"What are you doing?" asked Leslie.

"Praying," he whispered.

Leslie's breath caught.

"You're praying?" she repeated, incredulity etched into her features. "You're praying for me?"

Jess nodded.

She shrunk back from him.

"After I was so mean to you?" Her eyes were wide with disbelief.

Jess reached for her hand, and this time she let him take it.

"I don't think you meant it," he said quietly.

Leslie shook her head, grateful that he understood.

"I didn't."

He blinked at her. There was a resolution in his eyes. When he had finished praying, he knew what he had to do. But he also knew that it might be the hardest thing he ever did. Because going through with it might mean losing the person he cared most about in the whole world.

Leslie seemed to sense his apprehension. She squeezed his fingers.

"What- what is it Jess?"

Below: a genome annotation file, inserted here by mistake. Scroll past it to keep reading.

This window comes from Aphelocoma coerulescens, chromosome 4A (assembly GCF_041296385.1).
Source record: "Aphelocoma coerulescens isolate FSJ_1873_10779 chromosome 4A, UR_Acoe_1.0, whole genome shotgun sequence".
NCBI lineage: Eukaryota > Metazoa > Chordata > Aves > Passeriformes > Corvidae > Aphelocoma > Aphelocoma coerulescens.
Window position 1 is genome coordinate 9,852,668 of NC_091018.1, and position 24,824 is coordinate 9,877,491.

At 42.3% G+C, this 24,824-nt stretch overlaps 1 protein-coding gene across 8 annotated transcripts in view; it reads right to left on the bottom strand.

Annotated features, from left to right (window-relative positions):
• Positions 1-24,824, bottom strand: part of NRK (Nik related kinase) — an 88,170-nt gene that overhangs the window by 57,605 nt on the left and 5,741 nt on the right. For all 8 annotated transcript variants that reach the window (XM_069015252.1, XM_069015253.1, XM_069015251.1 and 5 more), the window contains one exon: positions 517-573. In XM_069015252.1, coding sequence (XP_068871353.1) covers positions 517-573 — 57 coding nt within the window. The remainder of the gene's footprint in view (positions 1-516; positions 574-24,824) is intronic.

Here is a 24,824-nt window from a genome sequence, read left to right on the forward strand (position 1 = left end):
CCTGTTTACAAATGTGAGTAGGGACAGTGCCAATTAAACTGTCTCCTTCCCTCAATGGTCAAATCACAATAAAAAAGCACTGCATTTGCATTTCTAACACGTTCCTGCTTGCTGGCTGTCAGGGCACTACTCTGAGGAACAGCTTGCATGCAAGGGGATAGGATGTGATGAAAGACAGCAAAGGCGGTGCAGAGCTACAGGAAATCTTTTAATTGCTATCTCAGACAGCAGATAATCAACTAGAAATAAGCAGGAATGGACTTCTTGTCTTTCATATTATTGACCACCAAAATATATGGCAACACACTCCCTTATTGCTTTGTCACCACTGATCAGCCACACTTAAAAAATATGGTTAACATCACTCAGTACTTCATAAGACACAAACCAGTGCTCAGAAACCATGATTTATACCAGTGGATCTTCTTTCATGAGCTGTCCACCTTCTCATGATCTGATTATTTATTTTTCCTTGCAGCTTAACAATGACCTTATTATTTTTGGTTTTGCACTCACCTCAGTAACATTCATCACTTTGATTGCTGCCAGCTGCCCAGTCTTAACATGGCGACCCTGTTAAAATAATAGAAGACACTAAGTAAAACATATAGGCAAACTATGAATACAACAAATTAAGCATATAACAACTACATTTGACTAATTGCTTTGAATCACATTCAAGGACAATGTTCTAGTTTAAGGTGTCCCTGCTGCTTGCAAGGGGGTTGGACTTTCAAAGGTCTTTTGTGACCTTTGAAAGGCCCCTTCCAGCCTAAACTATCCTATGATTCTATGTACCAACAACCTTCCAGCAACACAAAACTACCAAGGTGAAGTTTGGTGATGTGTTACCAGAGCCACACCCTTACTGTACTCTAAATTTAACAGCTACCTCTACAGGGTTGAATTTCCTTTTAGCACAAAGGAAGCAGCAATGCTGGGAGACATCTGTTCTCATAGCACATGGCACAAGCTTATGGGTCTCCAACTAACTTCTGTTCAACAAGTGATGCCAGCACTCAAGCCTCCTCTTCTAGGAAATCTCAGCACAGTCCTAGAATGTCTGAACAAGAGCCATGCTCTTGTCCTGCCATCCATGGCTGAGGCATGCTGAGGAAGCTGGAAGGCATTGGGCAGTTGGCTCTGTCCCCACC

Jess gathered up his courage and squeezed back. When he spoke, his voice was raw with emotion.

"You really need to tell somebody, Leslie. Somebody who can do something about it. I-I can hit him, but he won't fall down."

Leslie looked at him.

"I told you, Jess. It's okay now. I just needed it to be someone else's secret too, that's all," she tried to persuade him. "Now that we're here in Terabithia we can work it out. We can-"

"Leslie," interrupted Jess, more harshly than he'd meant to. "There's nothing to work out. Didn't you hear me? I can't save you."

She moved closer, trying to convince him as well as herself.

"Yes you can. You already did. You just have to-"


She stopped talking and released his hand.

"I can't. I don't know how," Jess admitted, ashamed that he didn't.

She moved away from him.

"Well, fine. We'll let the Terabithians handle it then."

She sounded a little more like her old self, albeit a slightly angry version of her old self. But Jess knew he wasn't done yet. He gulped. He wished he were.

"Listen, Leslie… imagination isn't going to fix this."

She looked at him incredulously.

"I know that Jess. Nothing's going to fix it. It's done."

The finality of her voice caught Jess off guard, and he shivered.

Leslie continued.

"But at least it helps, you know? And I told you, right? That has to count for something."